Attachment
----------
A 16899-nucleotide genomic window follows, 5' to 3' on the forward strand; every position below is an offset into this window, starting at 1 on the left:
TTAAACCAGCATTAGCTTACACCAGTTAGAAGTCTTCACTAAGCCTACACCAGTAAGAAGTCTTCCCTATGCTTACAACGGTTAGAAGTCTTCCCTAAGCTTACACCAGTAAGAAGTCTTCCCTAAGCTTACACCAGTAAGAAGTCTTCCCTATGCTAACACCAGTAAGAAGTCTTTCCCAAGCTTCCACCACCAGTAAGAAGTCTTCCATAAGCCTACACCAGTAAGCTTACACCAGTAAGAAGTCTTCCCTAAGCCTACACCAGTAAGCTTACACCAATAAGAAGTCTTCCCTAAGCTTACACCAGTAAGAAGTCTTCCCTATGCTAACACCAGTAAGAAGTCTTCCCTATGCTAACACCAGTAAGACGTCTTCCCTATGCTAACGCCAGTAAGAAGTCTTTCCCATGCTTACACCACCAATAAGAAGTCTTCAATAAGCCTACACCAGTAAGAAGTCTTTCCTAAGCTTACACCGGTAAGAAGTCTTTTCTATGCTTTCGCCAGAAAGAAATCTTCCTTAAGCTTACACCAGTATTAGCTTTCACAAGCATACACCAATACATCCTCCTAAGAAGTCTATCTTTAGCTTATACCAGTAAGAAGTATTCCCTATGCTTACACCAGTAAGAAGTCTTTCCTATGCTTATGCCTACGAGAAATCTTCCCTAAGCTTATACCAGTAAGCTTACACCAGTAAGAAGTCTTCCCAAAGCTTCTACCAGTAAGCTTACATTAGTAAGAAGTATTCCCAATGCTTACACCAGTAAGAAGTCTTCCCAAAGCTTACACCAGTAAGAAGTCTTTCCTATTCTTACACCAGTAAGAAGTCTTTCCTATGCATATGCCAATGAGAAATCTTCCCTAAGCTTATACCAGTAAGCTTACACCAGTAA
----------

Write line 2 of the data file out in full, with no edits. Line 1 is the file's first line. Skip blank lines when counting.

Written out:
TTAAACCAGCATTAGCTTACACCAGTTAGAAGTCTTCACTAAGCCTACACCAGTAAGAAGTCTTCCCTATGCTTACAACGGTTAGAAGTCTTCCCTAAGCTTACACCAGTAAGAAGTCTTCCCTAAGCTTACACCAGTAAGAAGTCTTCCCTATGCTAACACCAGTAAGAAGTCTTTCCCAAGCTTCCACCACCAGTAAGAAGTCTTCCATAAGCCTACACCAGTAAGCTTACACCAGTAAGAAGTCTTCCCTAAGCCTACACCAGTAAGCTTACACCAATAAGAAGTCTTCCCTAAGCTTACACCAGTAAGAAGTCTTCCCTATGCTAACACCAGTAAGAAGTCTTCCCTATGCTAACACCAGTAAGACGTCTTCCCTATGCTAACGCCAGTAAGAAGTCTTTCCCATGCTTACACCACCAATAAGAAGTCTTCAATAAGCCTACACCAGTAAGAAGTCTTTCCTAAGCTTACACCGGTAAGAAGTCTTTTCTATGCTTTCGCCAGAAAGAAATCTTCCTTAAGCTTACACCAGTATTAGCTTTCACAAGCATACACCAATACATCCTCCTAAGAAGTCTATCTTTAGCTTATACCAGTAAGAAGTATTCCCTATGCTTACACCAGTAAGAAGTCTTTCCTATGCTTATGCCTACGAGAAATCTTCCCTAAGCTTATACCAGTAAGCTTACACCAGTAAGAAGTCTTCCCAAAGCTTCTACCAGTAAGCTTACATTAGTAAGAAGTATTCCCAATGCTTACACCAGTAAGAAGTCTTCCCAAAGCTTACACCAGTAAGAAGTCTTTCCTATTCTTACACCAGTAAGAAGTCTTTCCTATGCATATGCCAATGAGAAATCTTCCCTAAGCTTATACCAGTAAGCTTACACCAGTAA